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Long-range interaction networks in the function and fidelity of poliovirus RNA-dependent RNA polymerase studied by nuclear magnetic resonance. / Yang, Xiaorong; Welch, Jesse L.; Arnold, Jamie Jon; Boehr, David D.

In: Biochemistry, Vol. 49, No. 43, 02.11.2010, p. 9361-9371.

Research output: Contribution to journalArticle

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T1 - Long-range interaction networks in the function and fidelity of poliovirus RNA-dependent RNA polymerase studied by nuclear magnetic resonance

AU - Yang, Xiaorong

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AU - Boehr, David D.

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N2 - The fidelity of the poliovirus RNA-dependent RNA polymerase (3D pol) plays a direct role in the genomic evolution and pathogenesis of the virus. A single site mutation (Gly64Ser) that is remote from the catalytic center results in a higher fidelity polymerase. NMR studies with [methyl- 13C]methionine-labeled protein were used to compare the solution structure and dynamics of wild-type and Gly64Ser 3D pol. The chemical shifts for the Met6 resonance were significantly different between wild-type and Gly64Ser 3D pol when bound in ternary complexes with RNA and incorrect, but not with correct, nucleotide, suggesting that the Gly64Ser mutation induces structural changes in the N-terminal β-strand when the enzyme is bound to incorrect but not correct nucleotide. We also observe changes in the transverse relaxation times for methionines near regions important for nucleotide and RNA binding and catalysis. Our strategy to assign the [methyl- 13C]methionine resonances involved separately mutating each of the 17 methionines. Several substitutions produced additional resonances for both Met6 and Met187, a reporter for RNA binding, and conformational changes in the highly conserved motif B loop, even though these methionines are greater than 20 Å apart. The results for Gly64Ser and the other mutants are intriguing considering that they can result in structural and/or dynamic changes to methionines distant from the site of mutation. We propose that there is a long-distance network operating throughout 3D pol that coordinates ligand binding, conformational changes, and catalysis. Mutation of Gly64 results in structural and/or dynamic changes to the network that may affect polymerase fidelity.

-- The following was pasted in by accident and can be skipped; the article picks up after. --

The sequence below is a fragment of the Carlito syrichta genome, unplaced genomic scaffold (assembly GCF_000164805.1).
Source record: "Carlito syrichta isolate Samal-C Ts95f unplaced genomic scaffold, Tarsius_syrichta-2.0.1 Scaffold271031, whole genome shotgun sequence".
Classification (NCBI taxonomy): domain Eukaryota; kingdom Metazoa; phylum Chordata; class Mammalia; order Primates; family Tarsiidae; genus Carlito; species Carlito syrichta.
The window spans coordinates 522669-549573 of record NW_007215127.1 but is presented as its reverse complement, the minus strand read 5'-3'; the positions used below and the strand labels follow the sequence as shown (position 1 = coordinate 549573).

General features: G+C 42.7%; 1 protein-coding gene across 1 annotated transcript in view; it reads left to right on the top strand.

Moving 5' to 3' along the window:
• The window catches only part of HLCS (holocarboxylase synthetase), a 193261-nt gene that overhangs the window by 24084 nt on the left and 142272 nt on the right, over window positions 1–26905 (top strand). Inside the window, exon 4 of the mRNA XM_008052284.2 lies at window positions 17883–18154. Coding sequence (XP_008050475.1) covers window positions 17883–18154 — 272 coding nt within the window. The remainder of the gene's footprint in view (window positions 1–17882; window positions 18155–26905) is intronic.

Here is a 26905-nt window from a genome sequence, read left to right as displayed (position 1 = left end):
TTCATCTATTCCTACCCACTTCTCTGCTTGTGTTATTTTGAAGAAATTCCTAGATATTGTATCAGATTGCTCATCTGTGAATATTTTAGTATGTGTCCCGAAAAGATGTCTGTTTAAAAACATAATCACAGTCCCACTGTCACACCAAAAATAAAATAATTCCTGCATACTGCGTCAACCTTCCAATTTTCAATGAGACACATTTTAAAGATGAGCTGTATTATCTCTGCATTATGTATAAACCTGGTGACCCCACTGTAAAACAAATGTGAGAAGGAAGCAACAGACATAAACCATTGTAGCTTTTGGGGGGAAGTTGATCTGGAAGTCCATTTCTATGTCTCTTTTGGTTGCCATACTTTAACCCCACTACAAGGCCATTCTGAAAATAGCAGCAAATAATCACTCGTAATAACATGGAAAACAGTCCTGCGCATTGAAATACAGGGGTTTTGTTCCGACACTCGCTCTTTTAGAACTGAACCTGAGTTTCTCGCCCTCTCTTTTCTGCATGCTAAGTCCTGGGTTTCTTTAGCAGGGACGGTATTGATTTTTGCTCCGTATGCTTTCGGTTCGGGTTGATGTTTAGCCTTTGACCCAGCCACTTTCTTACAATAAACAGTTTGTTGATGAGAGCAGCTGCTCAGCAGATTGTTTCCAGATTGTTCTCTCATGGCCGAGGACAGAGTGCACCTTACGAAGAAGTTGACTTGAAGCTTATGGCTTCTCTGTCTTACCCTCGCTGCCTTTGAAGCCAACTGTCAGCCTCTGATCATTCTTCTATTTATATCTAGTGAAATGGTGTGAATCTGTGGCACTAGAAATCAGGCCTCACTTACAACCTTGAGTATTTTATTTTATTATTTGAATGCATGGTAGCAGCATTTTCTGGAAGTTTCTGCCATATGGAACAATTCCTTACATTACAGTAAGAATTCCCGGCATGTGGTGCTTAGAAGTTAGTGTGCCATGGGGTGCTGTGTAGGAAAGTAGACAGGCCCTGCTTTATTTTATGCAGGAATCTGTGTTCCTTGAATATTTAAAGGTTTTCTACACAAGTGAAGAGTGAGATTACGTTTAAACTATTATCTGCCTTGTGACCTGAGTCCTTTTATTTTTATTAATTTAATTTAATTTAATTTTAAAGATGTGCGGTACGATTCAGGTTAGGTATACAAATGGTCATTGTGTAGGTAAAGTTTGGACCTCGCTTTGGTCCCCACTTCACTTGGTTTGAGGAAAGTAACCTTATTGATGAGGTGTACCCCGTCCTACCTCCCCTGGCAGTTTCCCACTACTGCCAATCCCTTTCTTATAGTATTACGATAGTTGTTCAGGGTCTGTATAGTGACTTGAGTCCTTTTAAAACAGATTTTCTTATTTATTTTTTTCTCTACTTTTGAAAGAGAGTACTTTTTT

AB - The fidelity of the poliovirus RNA-dependent RNA polymerase (3D pol) plays a direct role in the genomic evolution and pathogenesis of the virus. A single site mutation (Gly64Ser) that is remote from the catalytic center results in a higher fidelity polymerase. NMR studies with [methyl- 13C]methionine-labeled protein were used to compare the solution structure and dynamics of wild-type and Gly64Ser 3D pol. The chemical shifts for the Met6 resonance were significantly different between wild-type and Gly64Ser 3D pol when bound in ternary complexes with RNA and incorrect, but not with correct, nucleotide, suggesting that the Gly64Ser mutation induces structural changes in the N-terminal β-strand when the enzyme is bound to incorrect but not correct nucleotide. We also observe changes in the transverse relaxation times for methionines near regions important for nucleotide and RNA binding and catalysis. Our strategy to assign the [methyl- 13C]methionine resonances involved separately mutating each of the 17 methionines. Several substitutions produced additional resonances for both Met6 and Met187, a reporter for RNA binding, and conformational changes in the highly conserved motif B loop, even though these methionines are greater than 20 Å apart. The results for Gly64Ser and the other mutants are intriguing considering that they can result in structural and/or dynamic changes to methionines distant from the site of mutation. We propose that there is a long-distance network operating throughout 3D pol that coordinates ligand binding, conformational changes, and catalysis. Mutation of Gly64 results in structural and/or dynamic changes to the network that may affect polymerase fidelity.